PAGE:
The announcement of the last collective-bargaining agreement before Game 3 of the 2006 World Series set a target for major league players and owners in their current talks:
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Strike another new deal during the Series, announce it to the widest possible audience, achieve the maximum public-relations benefit.
Will it happen? Maybe. Maybe not.
The possibility of an agreement occurring during the Series is “a coin flip,” according to one source with knowledge of the discussions.
The two sides remain far part on the owners’ desire to institute “hard slotting” — predetermined signing bonuses — for the amateur draft, major league sources say.
However, the same sources suggest that the gulf between the sides on that issue could narrow quickly, and enough progress has occurred in other areas for an agreement during the Series to remain within reach.
The more meaningful target for a deal — one that both sides are motivated to meet — is the start of free agency five days after the end of the Series.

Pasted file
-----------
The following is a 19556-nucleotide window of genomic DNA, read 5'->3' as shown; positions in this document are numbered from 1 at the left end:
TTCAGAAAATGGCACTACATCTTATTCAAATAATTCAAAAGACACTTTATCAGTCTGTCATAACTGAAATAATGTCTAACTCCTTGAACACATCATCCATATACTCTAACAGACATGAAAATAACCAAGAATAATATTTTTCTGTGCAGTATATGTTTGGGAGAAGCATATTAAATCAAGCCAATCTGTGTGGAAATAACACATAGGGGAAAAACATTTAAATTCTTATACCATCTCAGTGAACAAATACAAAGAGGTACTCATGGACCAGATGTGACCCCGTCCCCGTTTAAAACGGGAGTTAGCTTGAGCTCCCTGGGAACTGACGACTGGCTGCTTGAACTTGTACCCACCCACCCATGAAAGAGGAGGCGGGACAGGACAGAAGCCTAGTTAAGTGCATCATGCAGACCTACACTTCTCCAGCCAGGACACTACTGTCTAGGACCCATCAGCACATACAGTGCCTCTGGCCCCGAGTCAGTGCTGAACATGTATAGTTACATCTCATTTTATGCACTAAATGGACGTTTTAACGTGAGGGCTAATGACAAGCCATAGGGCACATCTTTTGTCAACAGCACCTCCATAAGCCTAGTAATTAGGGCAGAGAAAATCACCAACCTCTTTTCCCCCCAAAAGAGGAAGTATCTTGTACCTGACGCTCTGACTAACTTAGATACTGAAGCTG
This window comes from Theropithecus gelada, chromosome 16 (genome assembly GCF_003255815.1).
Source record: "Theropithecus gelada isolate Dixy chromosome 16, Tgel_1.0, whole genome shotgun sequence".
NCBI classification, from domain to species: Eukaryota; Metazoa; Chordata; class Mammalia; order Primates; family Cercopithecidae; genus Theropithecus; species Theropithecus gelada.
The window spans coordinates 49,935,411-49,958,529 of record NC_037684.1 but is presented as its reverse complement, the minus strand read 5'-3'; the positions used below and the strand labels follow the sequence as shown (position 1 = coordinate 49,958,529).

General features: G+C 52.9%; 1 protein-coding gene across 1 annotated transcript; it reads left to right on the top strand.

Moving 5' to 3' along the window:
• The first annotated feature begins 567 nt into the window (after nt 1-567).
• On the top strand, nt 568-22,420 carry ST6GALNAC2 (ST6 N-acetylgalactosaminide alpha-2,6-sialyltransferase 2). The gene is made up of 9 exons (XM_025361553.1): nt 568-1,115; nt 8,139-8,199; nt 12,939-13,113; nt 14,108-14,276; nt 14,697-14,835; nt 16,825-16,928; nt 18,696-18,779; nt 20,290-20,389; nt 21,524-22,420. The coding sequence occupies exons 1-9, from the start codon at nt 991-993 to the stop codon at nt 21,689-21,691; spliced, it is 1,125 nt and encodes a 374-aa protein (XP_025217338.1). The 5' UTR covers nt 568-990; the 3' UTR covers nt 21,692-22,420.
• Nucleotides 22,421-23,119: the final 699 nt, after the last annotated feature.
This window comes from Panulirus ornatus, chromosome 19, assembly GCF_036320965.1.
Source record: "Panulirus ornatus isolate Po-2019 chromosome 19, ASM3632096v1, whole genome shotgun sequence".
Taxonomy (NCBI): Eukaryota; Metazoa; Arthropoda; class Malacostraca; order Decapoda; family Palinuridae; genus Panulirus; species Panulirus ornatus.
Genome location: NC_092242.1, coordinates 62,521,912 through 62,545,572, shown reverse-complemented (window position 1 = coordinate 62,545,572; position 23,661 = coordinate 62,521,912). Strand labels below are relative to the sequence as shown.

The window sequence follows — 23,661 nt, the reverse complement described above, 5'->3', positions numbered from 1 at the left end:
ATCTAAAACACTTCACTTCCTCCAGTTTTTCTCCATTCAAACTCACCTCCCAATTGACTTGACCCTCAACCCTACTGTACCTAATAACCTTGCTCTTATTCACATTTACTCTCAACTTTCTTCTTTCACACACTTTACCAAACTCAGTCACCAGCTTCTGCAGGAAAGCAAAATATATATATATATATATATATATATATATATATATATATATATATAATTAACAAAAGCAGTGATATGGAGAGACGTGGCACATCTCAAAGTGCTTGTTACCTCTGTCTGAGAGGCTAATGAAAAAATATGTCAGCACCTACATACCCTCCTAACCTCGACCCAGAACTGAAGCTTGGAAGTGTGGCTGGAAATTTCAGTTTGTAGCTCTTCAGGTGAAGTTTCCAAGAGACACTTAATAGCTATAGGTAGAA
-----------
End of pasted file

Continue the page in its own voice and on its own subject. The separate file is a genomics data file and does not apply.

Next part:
Although the current agreement does not expire until Dec. 11, the players want an agreement before the market opens so that they can realize the benefits of the expected changes in free-agent compensation.
The owners’ incentive stems from the disappearance of the luxury tax — an important inhibitor on the spending of high-revenue teams — if a deal is delayed. The current agreement includes no provision for the extension of the tax beyond 2011.
“Legally, nothing changes until Dec. 11,” one source said. “But a lot will be lost on both sides if there is no agreement before the end of the World Series. It would create another set of issues — not deal-breakers, but additional issues that would have to be negotiated.”
The sales of season tickets and sponsorships also would be enhanced by a swift conclusion to the talks. A deal of three years or longer, following the current five-year agreement, would give the sport more than two decades of uninterrupted labor peace.
The new deal is expected to include the addition of a one-game, wild-card round to the postseason in 2013, sources say. The plan is tied to the creation of two 15-team leagues. The NL currently has 16 clubs, the AL 14. That change cannot be implemented before ’13, and the players oppose playing one season with the current alignment but a new qualifying format.
One holdup in the creation of two 15-team leagues is the delay in the approval of the Astros’ new owner, Jim Crane. The Astros are the most likely club to move to the AL, but their situation remains “fluid,” one source said.
As for the draft, slotting remains the most divisive issue. The new deal could include a provision that will introduce some form of worldwide draft, not immediately, but possibly within a year, one source said.